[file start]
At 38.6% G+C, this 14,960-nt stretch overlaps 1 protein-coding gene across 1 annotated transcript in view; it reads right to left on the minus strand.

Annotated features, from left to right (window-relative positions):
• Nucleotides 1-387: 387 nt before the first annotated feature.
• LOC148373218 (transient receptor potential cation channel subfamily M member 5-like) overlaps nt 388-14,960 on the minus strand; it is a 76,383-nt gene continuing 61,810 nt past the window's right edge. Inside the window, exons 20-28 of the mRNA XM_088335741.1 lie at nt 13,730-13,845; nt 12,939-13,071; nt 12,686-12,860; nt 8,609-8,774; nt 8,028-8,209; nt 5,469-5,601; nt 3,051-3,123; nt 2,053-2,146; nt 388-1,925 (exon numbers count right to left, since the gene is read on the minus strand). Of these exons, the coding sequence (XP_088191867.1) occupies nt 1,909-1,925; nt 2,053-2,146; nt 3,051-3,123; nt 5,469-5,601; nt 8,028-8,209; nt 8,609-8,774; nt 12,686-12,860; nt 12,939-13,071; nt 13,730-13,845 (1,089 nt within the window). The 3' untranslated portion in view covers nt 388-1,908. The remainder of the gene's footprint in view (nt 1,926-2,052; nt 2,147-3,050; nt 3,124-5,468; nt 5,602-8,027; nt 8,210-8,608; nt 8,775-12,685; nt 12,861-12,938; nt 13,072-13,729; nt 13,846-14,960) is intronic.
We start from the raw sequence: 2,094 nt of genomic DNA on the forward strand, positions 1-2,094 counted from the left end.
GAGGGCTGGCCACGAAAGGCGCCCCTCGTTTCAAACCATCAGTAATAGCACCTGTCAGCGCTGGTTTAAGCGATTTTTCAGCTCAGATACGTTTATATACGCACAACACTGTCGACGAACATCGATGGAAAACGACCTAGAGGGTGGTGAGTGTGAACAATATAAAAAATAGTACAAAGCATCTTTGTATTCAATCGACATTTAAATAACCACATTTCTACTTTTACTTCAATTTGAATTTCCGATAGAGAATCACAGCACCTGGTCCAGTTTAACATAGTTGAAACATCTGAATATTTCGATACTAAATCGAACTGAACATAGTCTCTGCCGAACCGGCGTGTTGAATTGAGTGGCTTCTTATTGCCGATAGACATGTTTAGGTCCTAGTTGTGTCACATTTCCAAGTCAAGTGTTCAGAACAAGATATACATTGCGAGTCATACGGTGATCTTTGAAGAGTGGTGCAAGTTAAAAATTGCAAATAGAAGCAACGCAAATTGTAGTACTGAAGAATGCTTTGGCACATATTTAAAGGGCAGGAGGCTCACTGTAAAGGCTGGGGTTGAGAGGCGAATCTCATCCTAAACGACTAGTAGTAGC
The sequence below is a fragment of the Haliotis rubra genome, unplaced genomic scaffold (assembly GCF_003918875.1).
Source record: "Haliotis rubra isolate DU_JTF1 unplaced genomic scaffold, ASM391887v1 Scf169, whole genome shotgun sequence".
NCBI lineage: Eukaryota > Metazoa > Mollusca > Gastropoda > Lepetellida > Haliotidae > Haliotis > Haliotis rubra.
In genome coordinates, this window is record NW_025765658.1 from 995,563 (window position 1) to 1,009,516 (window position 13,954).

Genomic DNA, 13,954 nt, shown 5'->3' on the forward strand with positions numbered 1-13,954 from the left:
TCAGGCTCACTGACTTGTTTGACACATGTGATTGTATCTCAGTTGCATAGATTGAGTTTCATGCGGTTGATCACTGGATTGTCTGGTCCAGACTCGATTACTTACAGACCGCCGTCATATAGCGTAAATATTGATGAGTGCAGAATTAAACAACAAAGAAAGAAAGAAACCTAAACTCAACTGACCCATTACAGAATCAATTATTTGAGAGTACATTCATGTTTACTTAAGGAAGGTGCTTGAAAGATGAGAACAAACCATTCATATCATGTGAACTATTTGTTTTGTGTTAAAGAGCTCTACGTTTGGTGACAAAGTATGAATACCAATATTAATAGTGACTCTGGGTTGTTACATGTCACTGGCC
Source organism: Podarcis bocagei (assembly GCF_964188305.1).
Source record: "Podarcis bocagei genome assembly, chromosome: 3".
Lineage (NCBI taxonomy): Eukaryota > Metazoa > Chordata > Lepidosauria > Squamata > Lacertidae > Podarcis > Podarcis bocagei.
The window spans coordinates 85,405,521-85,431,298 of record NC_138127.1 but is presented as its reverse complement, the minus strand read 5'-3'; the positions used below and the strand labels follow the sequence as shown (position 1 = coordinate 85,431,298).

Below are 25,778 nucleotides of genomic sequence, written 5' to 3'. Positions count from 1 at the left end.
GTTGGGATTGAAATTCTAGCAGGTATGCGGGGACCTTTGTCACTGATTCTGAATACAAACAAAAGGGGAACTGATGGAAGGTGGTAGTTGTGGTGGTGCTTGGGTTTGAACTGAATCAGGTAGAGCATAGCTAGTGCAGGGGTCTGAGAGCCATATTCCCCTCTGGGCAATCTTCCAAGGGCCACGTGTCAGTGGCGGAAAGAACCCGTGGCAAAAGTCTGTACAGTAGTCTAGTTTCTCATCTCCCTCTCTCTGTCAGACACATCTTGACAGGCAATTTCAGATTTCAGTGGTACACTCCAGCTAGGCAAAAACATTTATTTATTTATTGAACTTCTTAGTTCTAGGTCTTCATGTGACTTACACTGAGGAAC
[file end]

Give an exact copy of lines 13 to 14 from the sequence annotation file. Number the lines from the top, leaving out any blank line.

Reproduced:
Source organism: Podarcis bocagei (assembly GCF_964188305.1).
Source record: "Podarcis bocagei genome assembly, chromosome: 3".